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|Province of Sudan|
Location of Kordofan in Sudan
|376,145 km2 (145,230 sq mi)|
Kordofan (Arabic: كردفان Kurdufān) is a former province of central Sudan. In 1994 it was divided into three new federal states: North Kordofan, South Kordofan and West Kordofan. In August 2005, West Kordofan State was abolished and its territory divided between North and South Kordofan States, as part of the implementation of the Comprehensive Peace Agreement between the Government of Sudan and the Sudan People's Liberation Movement. West Kordofan was reestablished in July 2013.
Kordofan covers an area of some 376,145 km² (146,932 miles²), with an estimated population in 2000 of 3.6 million (3 million in 1983). It is largely an undulating plain, with the Nuba Mountains in the southeast quarter. During the rainy season from June to September, the area is fertile, but in the dry season, it is virtually desert. The region’s chief town is El-Obeid.
Economy and demography
Traditionally the area is known for production of gum arabic. Other crops include groundnuts, cotton and millet. The main tribal groups are Arab tribes, such as Dar Hamid, Kawahla, Hamar, Bedairiah, Joamaah and Rekabeiah. In Northern Kordofan there are large grazing areas used and inhabited for hundreds of years by Arabic-speaking, semi-nomadic Baggara and camel-raising Kababish. Nilotic tribes, Nuba, Shilluk and Dinka, also inhabit parts of Kordofan.
The Kordofanian languages are spoken by a small minority in southern Kordofan and are unique to the region, as are the Kadu languages, but Arabic is the main and most widely spoken language in the greater Kordofan region.
About the beginning of the 16th century, Funj from Sennar settled in the country; toward the end of that century, Kordofan was conquered by Suleiman Solon, Sultan of Darfur. In 1779, the King of Sennar (see Kingdom of Sennar) sent Sheikh Nacib, with two thousand cavalry, to take possession of the country, which remained for about five years under the government of Sennar. There followed a considerable immigration of Arab tribes and native people from Sennar and Dongola (see old Dongola) into the country. The Sennari however suffered a decisive defeat in 1784 and thereafter under Darfur viceroys the country enjoyed prosperity. The inhabitants lived in peace and were not troubled with taxes; the merchants were exempt from duties, and the tribute paid was a voluntary present to the Sultan of Darfur. Bara, the second commercial town of importance in the country, was built by the Dongolavi. Commerce extended in all directions. Caravans brought products from Abyssinia and Egypt into Lobeid and Bara, from which the greater part was again transported on to other parts of Africa. This prosperity ended in 1821 when Mehemet Ali, Ottoman Viceroy of Egypt sent his son-in-law, Mahommed Bey the Defturdar, with about 4,500 soldiers and eight pieces of artillery, to subject Kordofan to his power. The monopoly enjoyed by the Egyptian governors in Kordofan impeded trade and stifled entrepreneurial activities.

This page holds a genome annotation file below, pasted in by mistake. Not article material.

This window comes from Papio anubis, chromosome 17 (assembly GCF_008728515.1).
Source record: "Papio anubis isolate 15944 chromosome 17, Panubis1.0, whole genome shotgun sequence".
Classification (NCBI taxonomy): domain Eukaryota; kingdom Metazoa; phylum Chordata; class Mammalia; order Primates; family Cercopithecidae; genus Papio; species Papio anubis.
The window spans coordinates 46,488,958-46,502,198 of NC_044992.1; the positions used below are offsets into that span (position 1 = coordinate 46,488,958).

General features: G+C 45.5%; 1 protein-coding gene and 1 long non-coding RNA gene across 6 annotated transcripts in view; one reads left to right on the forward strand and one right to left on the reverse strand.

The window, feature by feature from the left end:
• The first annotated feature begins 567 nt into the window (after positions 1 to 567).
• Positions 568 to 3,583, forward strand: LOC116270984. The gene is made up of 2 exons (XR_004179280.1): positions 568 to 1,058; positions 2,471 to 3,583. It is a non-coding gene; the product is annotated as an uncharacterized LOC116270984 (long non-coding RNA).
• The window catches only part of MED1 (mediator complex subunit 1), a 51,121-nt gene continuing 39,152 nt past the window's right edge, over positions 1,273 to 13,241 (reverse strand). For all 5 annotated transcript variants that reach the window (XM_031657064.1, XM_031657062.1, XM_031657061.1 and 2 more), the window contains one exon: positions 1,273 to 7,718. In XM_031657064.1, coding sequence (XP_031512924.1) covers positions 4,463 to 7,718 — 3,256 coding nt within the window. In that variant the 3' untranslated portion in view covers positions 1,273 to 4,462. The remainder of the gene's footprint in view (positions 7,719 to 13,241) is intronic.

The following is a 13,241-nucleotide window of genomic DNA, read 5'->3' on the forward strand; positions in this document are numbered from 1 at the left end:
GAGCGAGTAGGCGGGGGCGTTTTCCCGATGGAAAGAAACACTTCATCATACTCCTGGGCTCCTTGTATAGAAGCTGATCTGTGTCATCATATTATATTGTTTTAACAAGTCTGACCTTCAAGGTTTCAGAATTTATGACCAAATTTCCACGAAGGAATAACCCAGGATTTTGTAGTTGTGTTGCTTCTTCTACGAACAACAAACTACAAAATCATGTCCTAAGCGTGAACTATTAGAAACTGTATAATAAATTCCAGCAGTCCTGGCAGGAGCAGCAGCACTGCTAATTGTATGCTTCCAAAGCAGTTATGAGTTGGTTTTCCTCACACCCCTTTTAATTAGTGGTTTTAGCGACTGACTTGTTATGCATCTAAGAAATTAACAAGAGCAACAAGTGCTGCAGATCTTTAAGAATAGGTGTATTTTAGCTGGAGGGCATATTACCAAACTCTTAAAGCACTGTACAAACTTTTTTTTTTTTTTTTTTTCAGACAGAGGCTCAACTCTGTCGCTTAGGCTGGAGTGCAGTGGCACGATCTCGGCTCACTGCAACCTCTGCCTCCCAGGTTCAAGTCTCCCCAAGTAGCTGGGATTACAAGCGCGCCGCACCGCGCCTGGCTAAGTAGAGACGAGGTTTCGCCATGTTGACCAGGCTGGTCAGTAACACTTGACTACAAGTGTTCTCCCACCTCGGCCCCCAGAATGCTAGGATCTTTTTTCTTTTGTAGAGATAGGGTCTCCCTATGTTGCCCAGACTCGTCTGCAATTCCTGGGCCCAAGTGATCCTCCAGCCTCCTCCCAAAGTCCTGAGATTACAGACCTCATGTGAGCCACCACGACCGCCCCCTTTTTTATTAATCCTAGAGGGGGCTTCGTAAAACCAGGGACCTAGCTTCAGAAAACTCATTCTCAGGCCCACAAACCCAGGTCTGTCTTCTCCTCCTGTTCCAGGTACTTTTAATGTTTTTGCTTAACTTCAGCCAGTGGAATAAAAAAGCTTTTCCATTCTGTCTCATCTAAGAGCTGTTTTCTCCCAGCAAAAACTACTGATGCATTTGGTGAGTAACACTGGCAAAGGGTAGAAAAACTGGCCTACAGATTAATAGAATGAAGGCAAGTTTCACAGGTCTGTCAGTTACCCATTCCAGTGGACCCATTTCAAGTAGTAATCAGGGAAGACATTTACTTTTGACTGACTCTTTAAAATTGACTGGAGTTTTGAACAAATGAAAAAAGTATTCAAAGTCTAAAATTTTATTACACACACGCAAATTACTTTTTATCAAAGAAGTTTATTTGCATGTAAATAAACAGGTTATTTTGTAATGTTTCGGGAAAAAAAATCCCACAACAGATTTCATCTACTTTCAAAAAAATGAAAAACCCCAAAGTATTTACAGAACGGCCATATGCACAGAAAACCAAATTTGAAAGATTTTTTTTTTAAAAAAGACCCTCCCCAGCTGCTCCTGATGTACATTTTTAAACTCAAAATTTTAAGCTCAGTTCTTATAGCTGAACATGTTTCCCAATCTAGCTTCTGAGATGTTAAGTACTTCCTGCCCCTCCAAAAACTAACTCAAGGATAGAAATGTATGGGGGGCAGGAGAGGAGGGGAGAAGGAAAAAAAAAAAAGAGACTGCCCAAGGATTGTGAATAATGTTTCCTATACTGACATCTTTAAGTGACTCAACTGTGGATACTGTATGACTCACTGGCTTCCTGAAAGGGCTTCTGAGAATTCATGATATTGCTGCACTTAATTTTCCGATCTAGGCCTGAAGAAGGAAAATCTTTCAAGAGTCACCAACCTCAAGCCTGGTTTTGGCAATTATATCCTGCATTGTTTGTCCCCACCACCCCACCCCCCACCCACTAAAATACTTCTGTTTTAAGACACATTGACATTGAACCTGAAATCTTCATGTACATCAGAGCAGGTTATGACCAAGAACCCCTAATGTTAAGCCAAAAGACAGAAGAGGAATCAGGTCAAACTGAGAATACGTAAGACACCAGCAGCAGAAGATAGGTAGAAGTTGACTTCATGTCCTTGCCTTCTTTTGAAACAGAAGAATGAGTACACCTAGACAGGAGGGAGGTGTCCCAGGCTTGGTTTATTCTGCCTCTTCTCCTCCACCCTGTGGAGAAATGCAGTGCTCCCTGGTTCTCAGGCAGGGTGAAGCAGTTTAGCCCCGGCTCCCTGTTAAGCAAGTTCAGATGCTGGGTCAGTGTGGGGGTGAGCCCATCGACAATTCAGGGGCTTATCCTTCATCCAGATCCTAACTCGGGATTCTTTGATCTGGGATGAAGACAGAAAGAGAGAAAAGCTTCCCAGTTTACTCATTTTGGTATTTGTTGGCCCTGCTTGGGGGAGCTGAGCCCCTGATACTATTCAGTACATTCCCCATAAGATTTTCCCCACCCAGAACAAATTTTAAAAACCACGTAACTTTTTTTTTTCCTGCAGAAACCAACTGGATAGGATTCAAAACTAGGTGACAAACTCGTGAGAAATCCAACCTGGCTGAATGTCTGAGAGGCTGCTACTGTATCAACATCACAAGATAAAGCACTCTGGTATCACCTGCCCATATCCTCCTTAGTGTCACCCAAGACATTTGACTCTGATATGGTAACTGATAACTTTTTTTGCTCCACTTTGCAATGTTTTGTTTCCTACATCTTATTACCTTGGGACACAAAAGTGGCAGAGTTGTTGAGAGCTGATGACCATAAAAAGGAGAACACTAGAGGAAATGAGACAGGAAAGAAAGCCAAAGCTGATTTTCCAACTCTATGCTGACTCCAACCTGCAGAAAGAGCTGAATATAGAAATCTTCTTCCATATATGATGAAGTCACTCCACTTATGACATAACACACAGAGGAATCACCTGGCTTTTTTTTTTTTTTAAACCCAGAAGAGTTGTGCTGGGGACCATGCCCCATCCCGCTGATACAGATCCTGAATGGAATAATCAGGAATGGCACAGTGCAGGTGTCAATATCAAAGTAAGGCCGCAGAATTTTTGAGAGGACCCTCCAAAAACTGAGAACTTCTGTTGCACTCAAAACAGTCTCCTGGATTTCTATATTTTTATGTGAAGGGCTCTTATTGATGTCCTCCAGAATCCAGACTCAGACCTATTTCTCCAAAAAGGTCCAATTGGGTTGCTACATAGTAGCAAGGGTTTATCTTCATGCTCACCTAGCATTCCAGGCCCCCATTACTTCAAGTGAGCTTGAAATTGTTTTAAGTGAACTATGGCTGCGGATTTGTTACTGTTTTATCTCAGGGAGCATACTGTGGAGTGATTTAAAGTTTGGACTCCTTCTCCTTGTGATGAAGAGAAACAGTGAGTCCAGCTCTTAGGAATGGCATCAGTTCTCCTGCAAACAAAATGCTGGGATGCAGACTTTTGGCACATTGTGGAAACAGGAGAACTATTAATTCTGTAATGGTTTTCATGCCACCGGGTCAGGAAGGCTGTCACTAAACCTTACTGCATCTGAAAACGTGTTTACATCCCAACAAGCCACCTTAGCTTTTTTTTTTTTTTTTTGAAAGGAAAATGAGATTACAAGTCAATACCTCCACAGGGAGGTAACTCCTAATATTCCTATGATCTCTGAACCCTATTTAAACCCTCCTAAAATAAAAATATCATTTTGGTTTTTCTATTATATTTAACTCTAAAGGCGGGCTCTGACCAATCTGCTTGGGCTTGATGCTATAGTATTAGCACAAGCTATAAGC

From 1837 to 1839, the country was explored by Ignaz Pallme.
The Mahdi captured El-Obeid in 1883. The Egyptian government dispatched a force from Cairo under the British General William Hicks, which was ambushed and annihilated at Sheikan to the south of El Obeid. Following British reoccupation in 1898, Kordofan was added to the number of provinces of the Sudan.
In 1973 it was split into the provinces (mudiriya) of North Kordofan and South Kordofan, which became states (wilayat) in 1994. In 2011, armed conflict in South Kordofan broke out in June 2011, ahead of independence for South Sudan. Fighting has since involved rebel groups in Darfur and has expanded into North Kordofan.
Notes and references
- "UNMIS CPA Monitor May 2007, Southern Kordofan". Nuba Mountains Homepage. May 2007.
- Western Kordofan State Archived 2013-08-12 at Archive.today
- Sudan shuffles governors of Kordofan states including ICC suspect
- One or more of the preceding sentences incorporates text from a publication now in the public domain: Chisholm, Hugh, ed. (1911). "Kordofan". Encyclopædia Britannica. 15 (11th ed.). Cambridge University Press. pp. 907–908.
- MacMichael, Harold Alfred (1882) The tribes of Northern and Central Kordofán Cambridge University Press, Cambridge, England, OCLC 32428473; reprinted by Frank Cass, London (1967), OCLC 299604918, as part of the series Cass Library of African studies 1912 edition
- United States. Congress. House. Committee on Foreign Affairs. Subcommittee on Africa, Global Health, and Human Rights. Southern Kordofan: Ethnic Cleansing and Humanitarian Crisis in Sudan: Hearing before the Subcommittee on Africa, Global Health, and Human Rights of the Committee on Foreign Affairs, House of Representatives, One Hundred Twelfth Congress, First Session, August 4, 2011. Washington, D.C.: U.S. G.P.O., 2011.
- Leni Riefenstahl, ed. (1995). The Last of the Nuba. St Martins: St Martins Pr. ISBN 978-0312136420.
- The Nuba Mountains Homepage
- Texts on Wikisource: